Roseanne

The series Roseanne, based loosely on the life and experiences of feminist stand-up comedienne Roseanne Barr, presents the most salient possibilities for readings of resistance out of the shows selected for this project. Roseanne is different because it is produced by Barr with a conscious effort to describe her feminist perspectives on ethnicity, gender and social class. [1] While many of the shows before Roseanne have been discussed as being written for a “male audience” or a “female audience,” Roseanne stands out a show for a female audience written by a women. Barr describes how a male former producer attempted to get her fired because she was fighting against his efforts to repeat what she saw happening over and over again on television, “[the] male point of view coming out of women’s mouths… particularly around families.” He compiled a list of everything she did that he considered offensive, such as how many times she farted and belched on set, and took it to the network. Barr does not deny that she did those things, saying “I do offensive things…. That’s who I am. That’s my act.” [2] Ultimately Barr was successful in gaining control of the direction the show would take, and that allowed for the show to have continued momentum to undermine the gender and class ideologies perpetuated in so much of prime-time television. 

 Roseanne’s relationship with her husband, Dan, provides another script of resistance. Unlike all of the other shows discussed in this paper, Roseanne and Dan seem to have a fairly equitable relationship. They are affectionate, even outwardly passionate towards each other. They support each other, but also have fights and squabbles over little things, because they are tired, or stressed, which reflects a more realistic portrayal of married life than many sitcoms, which revolve around highly dramatic life events. 

 

Barr deliberately works to disrupt traditional images of femininity, and resists conventional readings of her body, comfortable in her role as the “unruly woman”. [3] One major aspect of this is her weight. She is one of few positive images of large women on prime-time television. Barr argues that women need to take up more space in the world, not less. [4] Barr shows the power comedy has to expose inconsistencies between stereotypes and reality when she asks her family if they think her uterus is a tracking device when they are upset with her for not intuitively knowing where a lost item might be found. [5] This challenge to how a mother “should be” is exemplified through how Roseanne behaves towards her children, and reflects on trying to find a balance between her personal desires and her responsibilities to her family provides a resistance narrative to the idea that motherhood is a route to instant feminine fulfillment. [6]  This is further problematized by Barr through the intersection of Roseanne as a working mother, which is discussed further in the To Work or Not to Work section. Barr also embeds in Roseanne a challenge to patriarchal and heterosexist segregation of women when she depicts deep and long-standing friendships between women, showing the power that solidarity and community between women can have. [7]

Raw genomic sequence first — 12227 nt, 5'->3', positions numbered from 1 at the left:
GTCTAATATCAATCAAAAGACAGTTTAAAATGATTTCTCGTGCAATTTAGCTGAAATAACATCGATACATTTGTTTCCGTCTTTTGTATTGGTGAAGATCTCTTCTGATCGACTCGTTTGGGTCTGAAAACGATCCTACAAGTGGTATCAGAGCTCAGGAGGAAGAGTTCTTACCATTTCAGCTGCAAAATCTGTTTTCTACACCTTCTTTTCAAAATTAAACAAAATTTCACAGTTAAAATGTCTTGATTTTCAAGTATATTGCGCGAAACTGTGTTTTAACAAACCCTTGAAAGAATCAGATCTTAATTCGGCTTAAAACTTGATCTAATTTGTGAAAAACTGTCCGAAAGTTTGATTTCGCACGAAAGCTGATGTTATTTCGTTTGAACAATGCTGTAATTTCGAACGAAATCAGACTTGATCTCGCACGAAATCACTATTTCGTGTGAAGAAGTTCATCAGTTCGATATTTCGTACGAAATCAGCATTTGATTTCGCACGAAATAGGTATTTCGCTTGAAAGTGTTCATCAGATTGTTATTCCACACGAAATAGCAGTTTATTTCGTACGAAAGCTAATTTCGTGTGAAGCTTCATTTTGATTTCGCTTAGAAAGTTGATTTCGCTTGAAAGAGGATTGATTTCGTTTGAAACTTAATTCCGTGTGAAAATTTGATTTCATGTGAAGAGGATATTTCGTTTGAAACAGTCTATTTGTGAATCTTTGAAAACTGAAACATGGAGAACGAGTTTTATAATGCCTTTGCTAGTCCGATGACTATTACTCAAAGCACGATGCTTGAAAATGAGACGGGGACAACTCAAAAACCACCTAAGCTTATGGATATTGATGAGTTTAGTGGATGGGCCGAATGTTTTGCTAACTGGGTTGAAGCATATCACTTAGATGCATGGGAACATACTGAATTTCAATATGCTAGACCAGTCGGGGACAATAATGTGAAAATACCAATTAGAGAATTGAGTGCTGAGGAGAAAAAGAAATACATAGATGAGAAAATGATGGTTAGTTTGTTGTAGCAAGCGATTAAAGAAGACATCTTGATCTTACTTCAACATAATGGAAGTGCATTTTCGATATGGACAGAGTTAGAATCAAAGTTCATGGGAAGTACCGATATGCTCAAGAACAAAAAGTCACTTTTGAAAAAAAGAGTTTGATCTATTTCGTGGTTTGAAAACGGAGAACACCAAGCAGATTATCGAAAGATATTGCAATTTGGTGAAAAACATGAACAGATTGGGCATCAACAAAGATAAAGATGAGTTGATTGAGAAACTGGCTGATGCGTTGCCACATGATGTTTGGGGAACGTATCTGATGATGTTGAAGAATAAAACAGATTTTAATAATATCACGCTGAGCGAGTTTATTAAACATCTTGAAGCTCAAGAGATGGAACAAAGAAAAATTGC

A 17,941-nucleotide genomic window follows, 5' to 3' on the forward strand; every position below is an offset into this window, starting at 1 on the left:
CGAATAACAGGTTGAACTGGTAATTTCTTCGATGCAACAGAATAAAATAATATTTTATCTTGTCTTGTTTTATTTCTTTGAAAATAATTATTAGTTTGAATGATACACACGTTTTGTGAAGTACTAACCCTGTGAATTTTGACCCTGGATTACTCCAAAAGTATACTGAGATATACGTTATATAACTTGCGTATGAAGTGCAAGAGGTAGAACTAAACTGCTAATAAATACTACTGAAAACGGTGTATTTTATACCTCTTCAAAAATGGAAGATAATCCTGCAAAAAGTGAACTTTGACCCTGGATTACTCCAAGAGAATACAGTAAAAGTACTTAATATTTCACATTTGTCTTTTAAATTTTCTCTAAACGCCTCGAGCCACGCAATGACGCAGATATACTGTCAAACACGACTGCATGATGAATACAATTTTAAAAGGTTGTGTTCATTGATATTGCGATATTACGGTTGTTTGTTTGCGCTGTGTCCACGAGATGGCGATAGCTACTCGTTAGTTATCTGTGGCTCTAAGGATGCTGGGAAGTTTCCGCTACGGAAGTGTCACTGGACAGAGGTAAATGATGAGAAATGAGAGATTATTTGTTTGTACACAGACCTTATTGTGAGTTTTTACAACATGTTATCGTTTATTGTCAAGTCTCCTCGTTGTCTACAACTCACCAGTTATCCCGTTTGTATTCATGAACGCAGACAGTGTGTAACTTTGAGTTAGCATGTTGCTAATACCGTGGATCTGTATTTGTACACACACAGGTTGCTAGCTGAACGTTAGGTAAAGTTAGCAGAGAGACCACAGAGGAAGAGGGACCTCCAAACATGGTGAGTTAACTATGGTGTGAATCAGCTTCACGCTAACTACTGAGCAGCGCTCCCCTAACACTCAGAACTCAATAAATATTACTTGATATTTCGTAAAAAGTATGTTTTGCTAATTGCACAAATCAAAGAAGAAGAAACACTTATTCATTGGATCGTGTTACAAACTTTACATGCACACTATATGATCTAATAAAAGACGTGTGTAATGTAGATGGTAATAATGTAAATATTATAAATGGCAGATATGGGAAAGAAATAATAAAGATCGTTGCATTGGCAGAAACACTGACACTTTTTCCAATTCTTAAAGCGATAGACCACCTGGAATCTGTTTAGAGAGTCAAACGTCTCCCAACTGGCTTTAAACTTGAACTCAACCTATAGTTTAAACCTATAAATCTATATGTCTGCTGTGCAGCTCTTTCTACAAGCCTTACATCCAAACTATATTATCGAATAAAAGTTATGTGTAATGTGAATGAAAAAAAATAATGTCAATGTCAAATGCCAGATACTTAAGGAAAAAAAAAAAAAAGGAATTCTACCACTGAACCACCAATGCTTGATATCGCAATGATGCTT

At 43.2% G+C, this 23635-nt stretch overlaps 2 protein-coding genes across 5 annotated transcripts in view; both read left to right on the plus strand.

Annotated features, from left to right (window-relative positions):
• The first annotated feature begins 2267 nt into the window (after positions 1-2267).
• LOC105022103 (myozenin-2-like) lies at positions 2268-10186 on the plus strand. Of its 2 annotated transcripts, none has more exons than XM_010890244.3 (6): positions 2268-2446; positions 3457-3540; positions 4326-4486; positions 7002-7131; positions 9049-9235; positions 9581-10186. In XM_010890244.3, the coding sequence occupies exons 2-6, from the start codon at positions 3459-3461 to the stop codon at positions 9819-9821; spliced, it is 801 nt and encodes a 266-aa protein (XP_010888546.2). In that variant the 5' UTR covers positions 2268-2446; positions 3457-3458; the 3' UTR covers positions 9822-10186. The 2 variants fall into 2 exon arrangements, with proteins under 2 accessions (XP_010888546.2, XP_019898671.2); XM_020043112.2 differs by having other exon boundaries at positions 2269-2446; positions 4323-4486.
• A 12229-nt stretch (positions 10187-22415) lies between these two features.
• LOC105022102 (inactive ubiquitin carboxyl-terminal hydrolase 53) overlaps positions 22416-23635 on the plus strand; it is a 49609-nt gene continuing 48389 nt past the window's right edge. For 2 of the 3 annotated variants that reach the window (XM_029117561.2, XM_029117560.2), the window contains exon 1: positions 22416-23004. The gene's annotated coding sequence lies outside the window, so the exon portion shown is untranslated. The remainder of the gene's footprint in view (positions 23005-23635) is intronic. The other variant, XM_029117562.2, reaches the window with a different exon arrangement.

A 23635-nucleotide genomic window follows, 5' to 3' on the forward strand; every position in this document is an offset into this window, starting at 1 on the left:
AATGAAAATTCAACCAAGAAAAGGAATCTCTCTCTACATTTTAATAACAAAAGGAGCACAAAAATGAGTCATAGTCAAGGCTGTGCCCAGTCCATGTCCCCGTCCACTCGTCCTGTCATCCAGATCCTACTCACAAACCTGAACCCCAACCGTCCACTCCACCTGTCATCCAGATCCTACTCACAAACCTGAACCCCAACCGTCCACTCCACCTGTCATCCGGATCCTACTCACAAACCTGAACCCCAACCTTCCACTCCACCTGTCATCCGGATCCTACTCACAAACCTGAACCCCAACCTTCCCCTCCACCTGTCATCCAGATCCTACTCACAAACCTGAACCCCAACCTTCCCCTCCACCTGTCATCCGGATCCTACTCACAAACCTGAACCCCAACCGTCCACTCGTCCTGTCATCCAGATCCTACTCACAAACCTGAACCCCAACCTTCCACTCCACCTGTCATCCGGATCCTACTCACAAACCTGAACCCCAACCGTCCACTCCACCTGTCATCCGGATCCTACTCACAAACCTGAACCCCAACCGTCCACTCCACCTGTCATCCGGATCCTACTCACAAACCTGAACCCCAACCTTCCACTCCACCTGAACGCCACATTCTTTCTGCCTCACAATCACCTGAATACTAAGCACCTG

Roseanne has been criticized for not offering more systematic strategies to disrupt the hierarchies that are being identified. If challenges are suggested, they are framed as individual solutions to interpersonal, not systemic, problems. [8] However, in comparison to Married With Children (1987-1997) which covered many of the same issues in the same time period, but with the intent of gaining ratings instead of creating a subversive narrative, it appears that the potential that Roseanne has for undermining patriarchal and hegemonic institutions is quite profound. [9] Through the use of laughter, both through the laughter of her characters, and the laughter of the audience, Roseanne was successful in exposing the “masculine rhetoric” wherever it appeared. [10] 

 

[1] Brunsdon, Chartlotte and John Caughie, eds. 1997. Feminist Television: A Reader. New York, NY: Oxford University Press Inc.

[2] Brunsdon, Chartlotte and John Caughie, eds. 1997. Feminist Television: A Reader. New York, NY: Oxford University Press Inc.

[3] Spangler, Lynn C. 2003. Television Women from Lucy to Friends: Fifty Years of Sitcoms and Feminism. Westport, CT: Praeger Publishers.

[4] Brunsdon, Chartlotte and John Caughie, eds. 1997. Feminist Television: A Reader. New York, NY: Oxford University Press Inc.

[5] Lee, Janet. 1995. “Subversive Sitcoms: Roseanne as Inspiration for Feminist Resistance.” Pp. 469-475 in Gender, race and class in media: A text-reader, edited by Gail Dines and Jean M. Humez. Thousand Oaks, California: SAGE Publications, Inc.

[6] Macdonald, Myra. 1995.  Representing Women: Myths of Femininity in Popular Culture. New York, NY: Edward Arnold.

[7] Lee, Janet. 1995. “Subversive Sitcoms: Roseanne as Inspiration for Feminist Resistance.” Pp. 469-475 in Gender, race and class in media: A text-reader, edited by Gail Dines and Jean M. Humez. Thousand Oaks, California: SAGE Publications, Inc.

[8] Lee, Janet. 1995. “Subversive Sitcoms: Roseanne as Inspiration for Feminist Resistance.” Pp. 469-475 in Gender, race and class in media: A text-reader, edited by Gail Dines and Jean M. Humez. Thousand Oaks, California: SAGE Publications, Inc.

[9] Lusane, Clarence. 1999. “Assessing the Disconnect between Black & White Television Audiences: The Race, Class and Gender Politics of Married… With Children.” Journal of Popular Film and Television 27(1):12-20.

[10] Representing Women: Myths of Femininity in Popular Culture. New York, NY: Edward Arnold.

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